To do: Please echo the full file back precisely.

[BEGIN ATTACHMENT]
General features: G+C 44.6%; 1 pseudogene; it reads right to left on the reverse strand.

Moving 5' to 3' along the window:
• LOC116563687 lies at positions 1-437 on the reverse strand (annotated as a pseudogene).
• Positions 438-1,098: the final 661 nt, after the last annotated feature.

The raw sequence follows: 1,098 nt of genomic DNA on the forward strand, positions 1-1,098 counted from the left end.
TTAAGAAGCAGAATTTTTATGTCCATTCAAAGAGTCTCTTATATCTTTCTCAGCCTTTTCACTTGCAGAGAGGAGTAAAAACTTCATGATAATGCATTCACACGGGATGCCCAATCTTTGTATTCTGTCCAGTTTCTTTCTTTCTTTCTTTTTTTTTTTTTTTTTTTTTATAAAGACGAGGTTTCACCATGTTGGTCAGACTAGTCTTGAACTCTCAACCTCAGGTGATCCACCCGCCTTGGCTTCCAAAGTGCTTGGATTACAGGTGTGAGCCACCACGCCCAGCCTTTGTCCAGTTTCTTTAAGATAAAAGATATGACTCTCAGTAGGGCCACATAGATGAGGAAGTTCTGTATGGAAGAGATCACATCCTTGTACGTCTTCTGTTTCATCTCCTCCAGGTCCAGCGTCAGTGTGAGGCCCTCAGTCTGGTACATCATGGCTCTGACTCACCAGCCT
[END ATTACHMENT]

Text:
General features: G+C 44.6%; 1 pseudogene; it reads right to left on the reverse strand.

Moving 5' to 3' along the window:
• LOC116563687 lies at positions 1-437 on the reverse strand (annotated as a pseudogene).
• Positions 438-1,098: the final 661 nt, after the last annotated feature.

The raw sequence follows: 1,098 nt of genomic DNA on the forward strand, positions 1-1,098 counted from the left end.
TTAAGAAGCAGAATTTTTATGTCCATTCAAAGAGTCTCTTATATCTTTCTCAGCCTTTTCACTTGCAGAGAGGAGTAAAAACTTCATGATAATGCATTCACACGGGATGCCCAATCTTTGTATTCTGTCCAGTTTCTTTCTTTCTTTCTTTTTTTTTTTTTTTTTTTTTATAAAGACGAGGTTTCACCATGTTGGTCAGACTAGTCTTGAACTCTCAACCTCAGGTGATCCACCCGCCTTGGCTTCCAAAGTGCTTGGATTACAGGTGTGAGCCACCACGCCCAGCCTTTGTCCAGTTTCTTTAAGATAAAAGATATGACTCTCAGTAGGGCCACATAGATGAGGAAGTTCTGTATGGAAGAGATCACATCCTTGTACGTCTTCTGTTTCATCTCCTCCAGGTCCAGCGTCAGTGTGAGGCCCTCAGTCTGGTACATCATGGCTCTGACTCACCAGCCT